Pope John Paul II may be concerned at the party place his home city has become…in fact I’ve never seen this many skinny women drink so much vodka. I say let them have their fun, as it’s actually refreshing to see after the hellish years of Nazi then Soviet occupation. Krakow boasts one of the prettiest main squares in all of Europe, with its majestic cloth hall and colorful St. Mary’s Basilica. Take a sobering trip to Auschwitz and Birkenau for a history lesson on man’s inhumanity towards man, then marvel at the salt-carved chapel at the Wieliczka mine. Always finish your days here with some local brew, which is some of the finest European beer outside of Belgium.
Between Copenhagen and Paris…give me Copenhagen. This should be especially true for shoppers, as the walk up Stroget and Vesterbrogade rivals that of Champs Elysees, only without the crowds. Take in a dose of royalty by strolling around the King’s Garden (don’t miss the Hans Christian Andersen statue) and through the Rosenborg Castle, just one of the many castles Copenhagen has to offer. Although the Danish language is one of the most difficult in the world, most everyone speaks English here and the people are overwhelmingly nice. For a ‘speakeasy’ feel, find the clandestine ‘Union Bar’ near the Nyhavn district, and for kids and young adults don’t miss Tivoli Gardens, one of the best amusement parks in Europe.
Not sure if it was the good friends and drunk girls I met at the hostel, or the beautiful surroundings…but I loved this city. Look for the work of two great artists – Gaudi designed the stunning Sagrada Familia, the best modern church I’ve ever seen, and Botero’s statue of a ‘plump’ cat (his sculptures are mostly heavy-set women or animals) can be found on Rambla del Raval. For the Sagrada, buy tickets online in advance to avoid the slow-moving line. Take the cable car or hike to Montjuic, a park you can spend the day in just walking around, hanging out at the fortress, and catching some great views of Barcelona. Some recommendations: best hostel – Hostel One Paralelo; best restaurant – Margarita Blue; best dive bar – Nevermind; best local beer – Moritz Triple Malta.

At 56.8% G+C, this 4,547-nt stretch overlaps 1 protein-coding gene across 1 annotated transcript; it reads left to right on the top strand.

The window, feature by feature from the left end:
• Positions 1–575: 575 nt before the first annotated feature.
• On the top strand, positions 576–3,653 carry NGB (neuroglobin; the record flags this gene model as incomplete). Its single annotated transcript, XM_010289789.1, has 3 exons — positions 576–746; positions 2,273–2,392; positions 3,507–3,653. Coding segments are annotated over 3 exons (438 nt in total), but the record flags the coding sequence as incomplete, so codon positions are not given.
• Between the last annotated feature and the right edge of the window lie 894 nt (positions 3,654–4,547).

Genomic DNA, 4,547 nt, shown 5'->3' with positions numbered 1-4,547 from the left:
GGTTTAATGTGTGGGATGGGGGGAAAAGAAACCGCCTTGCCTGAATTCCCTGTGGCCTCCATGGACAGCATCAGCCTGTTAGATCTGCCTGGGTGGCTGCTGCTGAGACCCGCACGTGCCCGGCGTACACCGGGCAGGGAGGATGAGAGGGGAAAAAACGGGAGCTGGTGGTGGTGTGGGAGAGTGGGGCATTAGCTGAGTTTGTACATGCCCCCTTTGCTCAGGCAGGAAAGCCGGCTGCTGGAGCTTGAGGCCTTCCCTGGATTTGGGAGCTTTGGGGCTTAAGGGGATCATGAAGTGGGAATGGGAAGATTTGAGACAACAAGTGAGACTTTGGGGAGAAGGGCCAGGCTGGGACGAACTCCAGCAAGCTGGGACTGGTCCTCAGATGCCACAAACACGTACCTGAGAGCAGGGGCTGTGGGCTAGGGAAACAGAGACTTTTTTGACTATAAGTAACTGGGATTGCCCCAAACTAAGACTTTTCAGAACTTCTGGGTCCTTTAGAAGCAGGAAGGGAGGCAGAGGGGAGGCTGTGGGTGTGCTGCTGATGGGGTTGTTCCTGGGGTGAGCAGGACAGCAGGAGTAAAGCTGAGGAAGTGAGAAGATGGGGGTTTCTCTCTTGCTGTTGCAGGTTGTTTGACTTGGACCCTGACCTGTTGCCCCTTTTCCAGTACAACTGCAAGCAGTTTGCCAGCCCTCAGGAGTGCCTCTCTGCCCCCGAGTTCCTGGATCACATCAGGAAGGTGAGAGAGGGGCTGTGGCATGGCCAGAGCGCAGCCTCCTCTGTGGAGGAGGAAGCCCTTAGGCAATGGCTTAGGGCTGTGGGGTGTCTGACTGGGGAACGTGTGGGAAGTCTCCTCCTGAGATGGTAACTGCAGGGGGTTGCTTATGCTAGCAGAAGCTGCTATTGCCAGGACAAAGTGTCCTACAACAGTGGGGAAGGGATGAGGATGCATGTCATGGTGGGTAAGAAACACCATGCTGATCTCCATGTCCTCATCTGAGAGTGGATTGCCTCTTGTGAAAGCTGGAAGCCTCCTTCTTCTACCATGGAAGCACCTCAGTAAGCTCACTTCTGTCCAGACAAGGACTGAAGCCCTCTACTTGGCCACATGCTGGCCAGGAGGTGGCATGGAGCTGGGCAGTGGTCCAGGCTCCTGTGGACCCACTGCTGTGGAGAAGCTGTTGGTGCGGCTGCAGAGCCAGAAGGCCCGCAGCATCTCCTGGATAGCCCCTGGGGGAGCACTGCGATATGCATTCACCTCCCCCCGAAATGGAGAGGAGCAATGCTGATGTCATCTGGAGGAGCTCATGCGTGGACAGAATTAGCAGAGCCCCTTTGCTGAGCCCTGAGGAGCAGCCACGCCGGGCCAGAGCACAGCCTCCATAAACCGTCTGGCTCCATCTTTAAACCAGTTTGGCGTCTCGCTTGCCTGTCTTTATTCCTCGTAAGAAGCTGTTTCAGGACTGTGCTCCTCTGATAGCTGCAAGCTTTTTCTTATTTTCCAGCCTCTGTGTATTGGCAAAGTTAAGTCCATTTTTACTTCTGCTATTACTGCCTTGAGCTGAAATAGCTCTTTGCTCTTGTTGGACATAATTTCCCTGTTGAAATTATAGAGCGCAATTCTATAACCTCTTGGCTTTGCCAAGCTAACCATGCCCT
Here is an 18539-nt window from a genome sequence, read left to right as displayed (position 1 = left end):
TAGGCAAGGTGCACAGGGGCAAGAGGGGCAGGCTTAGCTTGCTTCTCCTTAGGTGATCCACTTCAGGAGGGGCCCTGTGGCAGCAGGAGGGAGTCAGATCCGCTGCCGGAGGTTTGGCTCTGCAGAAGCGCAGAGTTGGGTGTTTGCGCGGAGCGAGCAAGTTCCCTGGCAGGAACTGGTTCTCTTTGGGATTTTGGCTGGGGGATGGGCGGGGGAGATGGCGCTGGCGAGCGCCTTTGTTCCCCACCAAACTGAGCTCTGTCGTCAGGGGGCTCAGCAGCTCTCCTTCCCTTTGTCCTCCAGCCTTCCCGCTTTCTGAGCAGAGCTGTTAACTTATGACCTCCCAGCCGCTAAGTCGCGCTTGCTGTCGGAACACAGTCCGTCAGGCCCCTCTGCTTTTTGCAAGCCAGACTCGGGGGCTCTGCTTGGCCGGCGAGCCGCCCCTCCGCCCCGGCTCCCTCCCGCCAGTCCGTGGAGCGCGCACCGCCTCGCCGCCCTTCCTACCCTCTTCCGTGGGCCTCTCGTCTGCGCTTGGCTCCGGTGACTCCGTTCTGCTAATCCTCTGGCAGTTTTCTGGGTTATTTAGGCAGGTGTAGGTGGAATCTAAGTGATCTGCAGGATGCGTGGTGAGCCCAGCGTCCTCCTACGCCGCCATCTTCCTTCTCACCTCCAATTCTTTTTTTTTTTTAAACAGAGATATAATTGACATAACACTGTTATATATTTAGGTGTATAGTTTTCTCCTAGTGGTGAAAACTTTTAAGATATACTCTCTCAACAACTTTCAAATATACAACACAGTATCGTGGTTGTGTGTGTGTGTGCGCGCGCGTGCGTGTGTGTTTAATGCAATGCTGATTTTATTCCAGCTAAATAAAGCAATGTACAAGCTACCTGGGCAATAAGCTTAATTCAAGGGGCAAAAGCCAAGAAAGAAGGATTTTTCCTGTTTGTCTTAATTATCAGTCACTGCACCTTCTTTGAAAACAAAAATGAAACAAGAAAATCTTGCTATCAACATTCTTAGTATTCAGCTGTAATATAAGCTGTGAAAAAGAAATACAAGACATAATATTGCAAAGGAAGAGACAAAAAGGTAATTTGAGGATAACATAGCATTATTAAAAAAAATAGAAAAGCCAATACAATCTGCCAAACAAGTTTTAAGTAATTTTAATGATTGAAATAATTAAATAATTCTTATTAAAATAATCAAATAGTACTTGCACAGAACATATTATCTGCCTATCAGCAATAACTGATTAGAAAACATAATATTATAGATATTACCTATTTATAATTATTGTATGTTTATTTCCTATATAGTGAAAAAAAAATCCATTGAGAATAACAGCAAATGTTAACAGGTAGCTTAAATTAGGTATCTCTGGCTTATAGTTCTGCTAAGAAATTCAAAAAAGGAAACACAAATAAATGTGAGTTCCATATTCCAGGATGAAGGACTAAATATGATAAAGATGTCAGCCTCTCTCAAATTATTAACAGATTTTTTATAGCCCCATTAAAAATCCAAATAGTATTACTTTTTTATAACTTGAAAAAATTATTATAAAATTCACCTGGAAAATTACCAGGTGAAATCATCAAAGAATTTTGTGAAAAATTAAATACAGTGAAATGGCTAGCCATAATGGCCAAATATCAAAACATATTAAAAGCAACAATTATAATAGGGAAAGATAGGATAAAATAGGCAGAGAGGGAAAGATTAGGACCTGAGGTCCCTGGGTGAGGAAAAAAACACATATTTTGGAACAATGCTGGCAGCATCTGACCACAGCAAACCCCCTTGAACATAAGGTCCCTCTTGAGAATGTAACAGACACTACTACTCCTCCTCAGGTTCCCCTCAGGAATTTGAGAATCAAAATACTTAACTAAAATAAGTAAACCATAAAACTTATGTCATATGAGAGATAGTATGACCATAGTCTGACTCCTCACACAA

This couldn’t be more different than other cities I’ve been to in Germany…I definitely connected with Bavaria much more than places like Berlin. There are so many impressively imposing buildings as you walk from pretzel stand to beer house, though it’s best to avoid the overcrowded Hofbrauhaus. For the upper crust, the opera house here is second only to Vienna’s, and for park-lovers take a walk through the majestic English Garden, with its river-surfers and naked sunbathers. Try a radler (beer + lemonade) on a really hot day, and don’t miss a Bayern-Munich match for a chance to see one of the best football squads in the world. Don’t bother renting a car here, as the public transportation is some of the best in Europe.
The first time I saw Venice was in Woody Allen’s “Everyone Says I Love You”. This is easily the most touristy city on my list, but I see why it’s earned that reputation. The views from the gondolas and water taxi on the Grand Canal make this a photographer’s paradise…particularly the Rialto Bridge…and the scenery more than makes up for the remarkably average cuisine. I’ve often heard cities described as ‘good to get lost in’, and nothing fits this description more than Venice. Walking around the quiet streets and over the bridges on a silent night can be a romantic experience even for a solo traveler. I had a breathtaking, dream-like shot of the canals from my hotel window, and the Piazza San Marco was my second favorite square in Italy (top prize goes to Piazza della Signoria in Florence).